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Book promotion is the least favorite activity of most authors. In fact, some authors try to avoid it by signing with a traditional publisher in the hopes they will handle the task. However, most of them learn later on that publishers see themselves more as distributors and not salesmen. That means publishers can get books into the store but after that, it’s your job to make people want to buy them. Predictably, when sales don’t meet expectations authors often get dropped by their publisher which causes many to walk away from the industry, believing they aren’t good enough. 

We’ve all heard about platforms, email lists, and advertising to push book sales but there’s more to promotion than just that. Most authors aren’t aware that they can pull their resources together with others and promote jointly, it’s called co-promotion and it’s something publishers have been doing for a long time. Years ago, it wasn’t unusual for a publisher to send authors of similar genres out on book tours, or to conventions to promote their work because it was cost-effective and could boost sales. Indie authors can do similar things and unlike their traditionally publisher counterparts, they can choose who they want to work with. 

Now before I go on, let me be clear, this is a group effort and you’ll be expected to carry your own weight in this project. Also, the others who agree to the project should be expected to do the same. There’s no room for slacking here. Now that we’ve made that clear, let’s go into the various ways authors are combining their promotional efforts…

#1: Selling Books As A Group: A.K.A. Book Bundling

For years, traditional publishers have been bundling books from various authors and putting them together for a packaged deal. The prices are sometimes ridiculously low so that fans of a certain genre can sample several books by different authors. The most popular services that indie authors use to create bundle sales are:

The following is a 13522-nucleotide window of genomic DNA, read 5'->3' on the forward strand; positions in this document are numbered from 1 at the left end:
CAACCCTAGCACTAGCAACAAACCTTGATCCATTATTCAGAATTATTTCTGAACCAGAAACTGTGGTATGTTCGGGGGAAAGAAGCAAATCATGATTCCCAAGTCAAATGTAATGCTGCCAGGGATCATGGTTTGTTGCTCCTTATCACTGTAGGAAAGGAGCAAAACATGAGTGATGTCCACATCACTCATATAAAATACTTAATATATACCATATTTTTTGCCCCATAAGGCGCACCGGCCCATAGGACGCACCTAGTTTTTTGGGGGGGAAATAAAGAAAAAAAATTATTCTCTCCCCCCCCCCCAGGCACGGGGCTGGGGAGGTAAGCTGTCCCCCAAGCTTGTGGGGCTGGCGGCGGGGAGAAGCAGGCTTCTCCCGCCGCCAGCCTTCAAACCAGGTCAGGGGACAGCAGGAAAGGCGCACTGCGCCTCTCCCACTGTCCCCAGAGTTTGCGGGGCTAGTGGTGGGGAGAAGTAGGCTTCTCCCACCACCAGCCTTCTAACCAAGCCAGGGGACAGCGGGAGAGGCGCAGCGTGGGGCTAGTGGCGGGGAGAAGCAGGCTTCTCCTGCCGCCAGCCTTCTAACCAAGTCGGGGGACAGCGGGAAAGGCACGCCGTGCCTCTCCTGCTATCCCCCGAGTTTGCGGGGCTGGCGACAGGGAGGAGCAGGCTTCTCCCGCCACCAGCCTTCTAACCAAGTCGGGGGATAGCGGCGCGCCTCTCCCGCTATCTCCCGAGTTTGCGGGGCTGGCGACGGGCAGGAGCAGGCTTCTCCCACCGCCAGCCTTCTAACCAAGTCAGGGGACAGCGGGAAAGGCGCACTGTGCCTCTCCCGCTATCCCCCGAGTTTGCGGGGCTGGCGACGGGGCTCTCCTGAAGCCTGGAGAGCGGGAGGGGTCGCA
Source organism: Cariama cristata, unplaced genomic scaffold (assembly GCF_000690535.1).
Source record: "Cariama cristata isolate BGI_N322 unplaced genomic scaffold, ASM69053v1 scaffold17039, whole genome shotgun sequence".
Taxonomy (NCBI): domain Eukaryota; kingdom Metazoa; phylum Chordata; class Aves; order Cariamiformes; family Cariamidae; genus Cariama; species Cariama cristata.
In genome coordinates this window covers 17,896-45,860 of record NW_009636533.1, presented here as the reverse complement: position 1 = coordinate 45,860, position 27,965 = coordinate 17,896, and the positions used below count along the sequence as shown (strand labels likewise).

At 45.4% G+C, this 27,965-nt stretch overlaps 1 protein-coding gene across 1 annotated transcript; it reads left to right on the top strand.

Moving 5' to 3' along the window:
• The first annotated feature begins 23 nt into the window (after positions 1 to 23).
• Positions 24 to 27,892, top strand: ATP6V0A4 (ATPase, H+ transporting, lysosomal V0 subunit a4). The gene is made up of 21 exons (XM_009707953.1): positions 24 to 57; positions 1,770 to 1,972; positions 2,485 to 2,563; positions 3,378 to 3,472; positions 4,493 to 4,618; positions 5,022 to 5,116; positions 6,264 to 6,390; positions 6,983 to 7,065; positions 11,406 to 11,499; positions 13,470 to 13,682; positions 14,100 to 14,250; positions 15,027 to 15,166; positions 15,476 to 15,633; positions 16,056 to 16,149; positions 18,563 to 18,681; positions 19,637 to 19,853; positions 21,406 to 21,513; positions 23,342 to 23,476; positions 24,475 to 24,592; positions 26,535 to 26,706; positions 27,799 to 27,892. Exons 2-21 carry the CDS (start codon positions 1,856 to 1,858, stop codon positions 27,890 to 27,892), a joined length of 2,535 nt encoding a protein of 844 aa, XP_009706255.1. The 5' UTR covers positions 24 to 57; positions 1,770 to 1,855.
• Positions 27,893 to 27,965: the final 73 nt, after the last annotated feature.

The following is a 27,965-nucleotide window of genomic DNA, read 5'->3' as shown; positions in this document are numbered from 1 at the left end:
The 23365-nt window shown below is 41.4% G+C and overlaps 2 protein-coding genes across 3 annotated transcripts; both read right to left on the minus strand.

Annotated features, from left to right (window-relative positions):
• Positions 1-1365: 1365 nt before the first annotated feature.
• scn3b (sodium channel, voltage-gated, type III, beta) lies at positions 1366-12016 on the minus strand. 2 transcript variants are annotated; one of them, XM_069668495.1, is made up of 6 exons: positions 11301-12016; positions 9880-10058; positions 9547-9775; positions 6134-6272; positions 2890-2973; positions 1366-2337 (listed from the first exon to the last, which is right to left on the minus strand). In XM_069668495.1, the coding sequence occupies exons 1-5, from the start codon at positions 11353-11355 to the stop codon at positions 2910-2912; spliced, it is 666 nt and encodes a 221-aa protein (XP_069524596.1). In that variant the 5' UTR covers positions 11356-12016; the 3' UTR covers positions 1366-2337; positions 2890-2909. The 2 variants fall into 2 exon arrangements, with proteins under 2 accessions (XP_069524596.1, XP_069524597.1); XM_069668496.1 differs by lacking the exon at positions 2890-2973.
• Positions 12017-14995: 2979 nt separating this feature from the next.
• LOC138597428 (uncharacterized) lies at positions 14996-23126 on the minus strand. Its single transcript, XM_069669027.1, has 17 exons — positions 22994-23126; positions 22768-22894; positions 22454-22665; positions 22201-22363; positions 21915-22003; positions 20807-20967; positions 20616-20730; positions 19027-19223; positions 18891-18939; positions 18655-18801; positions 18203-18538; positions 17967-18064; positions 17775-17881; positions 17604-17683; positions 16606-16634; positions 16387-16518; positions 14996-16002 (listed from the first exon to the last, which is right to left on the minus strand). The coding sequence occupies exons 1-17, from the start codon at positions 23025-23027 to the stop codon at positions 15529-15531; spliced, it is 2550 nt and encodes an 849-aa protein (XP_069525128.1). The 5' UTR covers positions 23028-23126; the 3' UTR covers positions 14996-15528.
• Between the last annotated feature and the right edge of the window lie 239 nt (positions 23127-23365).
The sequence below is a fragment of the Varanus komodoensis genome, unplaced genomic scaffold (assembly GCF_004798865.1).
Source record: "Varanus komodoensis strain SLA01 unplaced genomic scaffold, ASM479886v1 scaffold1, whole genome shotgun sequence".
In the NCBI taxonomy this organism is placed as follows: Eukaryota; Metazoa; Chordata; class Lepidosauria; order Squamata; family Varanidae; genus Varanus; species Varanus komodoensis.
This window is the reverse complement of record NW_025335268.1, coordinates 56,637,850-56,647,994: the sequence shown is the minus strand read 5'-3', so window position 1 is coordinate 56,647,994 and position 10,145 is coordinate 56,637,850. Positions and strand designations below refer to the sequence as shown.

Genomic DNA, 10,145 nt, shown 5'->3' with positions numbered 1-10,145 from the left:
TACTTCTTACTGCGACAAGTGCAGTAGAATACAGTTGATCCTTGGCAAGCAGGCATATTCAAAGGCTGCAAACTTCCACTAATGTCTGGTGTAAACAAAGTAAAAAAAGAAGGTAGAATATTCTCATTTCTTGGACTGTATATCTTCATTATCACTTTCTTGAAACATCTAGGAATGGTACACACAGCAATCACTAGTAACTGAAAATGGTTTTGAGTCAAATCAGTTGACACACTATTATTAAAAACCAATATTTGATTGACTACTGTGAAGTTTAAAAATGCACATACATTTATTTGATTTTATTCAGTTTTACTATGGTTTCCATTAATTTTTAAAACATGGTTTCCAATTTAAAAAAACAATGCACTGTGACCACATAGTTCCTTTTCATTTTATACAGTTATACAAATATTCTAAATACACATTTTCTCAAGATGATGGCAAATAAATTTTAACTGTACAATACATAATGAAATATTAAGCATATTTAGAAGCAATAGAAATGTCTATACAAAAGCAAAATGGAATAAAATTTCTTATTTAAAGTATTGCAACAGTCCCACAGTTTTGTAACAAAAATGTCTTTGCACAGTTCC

#2: Bundle Giveaways:

On the flip side of bundling sales are group giveaways, this is usually done for a variety of reasons such as:

  • Introducing new authors to the public
  • Generating buzz for a series of books (also known as a loss leader)
  • Building an email list  

I don’t recommend doing a giveaway unless, you plan on capitalizing on the attention. Many authors have lost money being too generous with their giveaways but if you have a strategy, it could work out. Anyway, here are some popular sites that you can use to put together a group giveaway:  

#3: Email Swaps:    

Sometimes authors hit a plateau when it comes to expanding their email list and turn to things like advertising or social media to grow their lists. However, you can grow your list simply by doing an email swap with another author. Here’s how it works, an author will introduce your book to their email subscribers and in exchange, you introduce their book to yours. It’s free and simple, here are a few sites that can help arrange an author email swap:          

Don’t forget for a successful email swap you should have books in the same genre and an email list of comparable size. 

On A Final Note

As you can see this isn’t marketing 101, if you’re a newbie, please don’t start here. However, for those of you who have been quietly building your platform, co-promotion can be an ideal arrangement because costs are low and risks are minimal.

Anyway, if you found this post helpful, please like and share.